Avast is having a conflict with Windows Defender.....at least on this laptop.
www.abovetopsecret.com...
I uninstalled Avast...Windows Defender worked like a charm again.

At some point, I'll be switching AVs on both computers.



posted on Aug, 20 2016 @ 11:35 AM
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I would check to be sure. Run malewarebytes. You could go the faster route, run hijackthis is safe mode and have a pair of eyes at bleeping computer look at just that report.

I recommend Avira, it's light and effective. I have that on with windows defender. I run malwarebytes once a week.
edit on 20-8-2016 by reldra because: (no reason given)



posted on Aug, 20 2016 @ 11:39 AM
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a reply to: reldra

Both computers are running the paid version of Malwarbytes....so we have real time protection....and scan daily.
And run CCleaner daily.
If my husband had been downloading and visiting "off" sites....I'd be more concerned.
But Avast seems to have this issue w/ decompression bombs for various reasons. AND....a know issue with Windows Defender.

Is Avira the umbrella icon one?
I used it for a few years....until it got bloaty for me....would not update definitions in a timely fashion.



posted on Aug, 20 2016 @ 12:04 PM
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originally posted by: DontTreadOnMe
a reply to: reldra



Is Avira the umbrella icon one?
I used it for a few years....until it got bloaty for me....would not update definitions in a timely fashion.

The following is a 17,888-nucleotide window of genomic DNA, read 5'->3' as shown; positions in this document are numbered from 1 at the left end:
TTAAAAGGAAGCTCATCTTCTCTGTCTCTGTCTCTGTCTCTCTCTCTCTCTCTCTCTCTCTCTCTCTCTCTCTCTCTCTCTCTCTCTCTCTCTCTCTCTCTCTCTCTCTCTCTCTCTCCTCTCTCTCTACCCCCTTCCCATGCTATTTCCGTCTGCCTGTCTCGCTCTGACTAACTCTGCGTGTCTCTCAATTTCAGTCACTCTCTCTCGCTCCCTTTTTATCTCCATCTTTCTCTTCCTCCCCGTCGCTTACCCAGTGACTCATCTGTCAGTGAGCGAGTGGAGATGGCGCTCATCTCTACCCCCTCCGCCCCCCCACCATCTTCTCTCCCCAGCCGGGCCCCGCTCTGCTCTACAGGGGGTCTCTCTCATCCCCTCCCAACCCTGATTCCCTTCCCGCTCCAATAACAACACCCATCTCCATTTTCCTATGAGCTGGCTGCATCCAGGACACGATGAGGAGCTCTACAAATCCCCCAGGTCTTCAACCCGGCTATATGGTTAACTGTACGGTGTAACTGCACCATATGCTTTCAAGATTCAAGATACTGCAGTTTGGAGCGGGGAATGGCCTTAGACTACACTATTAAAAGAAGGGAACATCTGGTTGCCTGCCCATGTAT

It is. It has much improved.



posted on Aug, 20 2016 @ 12:42 PM
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a reply to: reldra

Well, then....I'll put it on my short list for AVs to consider.....many thanks.



posted on Aug, 21 2016 @ 04:23 AM
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a reply to: DontTreadOnMe

A decompression bomb is designed to unzip a small file to an enourmous or even infinite size file. This is supposed to crash the AV program when internal buffers overflow.

Like the famous "halting problem" in computation, you can't know that the file cannot be successfully unzipped until you try to do it, hence the problem.

Avast decompresses in a VM and so a crash of the VM (which obviously has limited resources compared with the 'real' machine) could be taken to indicate the action of a decompression bomb. It leaves the core program executing normally (which should start a new VM and continue with the next file to scan, marking the suspect file as a potential threat or preferably, quarantining it).

Because the operating systems these days also have the capability of 'opening' zipped files, a decompression bomb can compromise OS function, too.

Where a file being scanned is not a decompression bomb but the VM crashes anyway, the AV can only assume that it must have been a decompression bomb. Normally, file locking or permissions issues cannot crash a VM (the file-opening errorslevels are different) so it isn't likely to be a case of an unreadable file causing a false positive.

It is possible that a file could randomly contain a sequence of data which will produce a large data-set if a decompression algorithm is applied. In this case, the file would be a decompression bomb, but only by acident, not design. If no decompression algorithm is ever attempted, then the file is inert and no danger.

edit on 21/8/2016 by chr0naut because: (no reason given)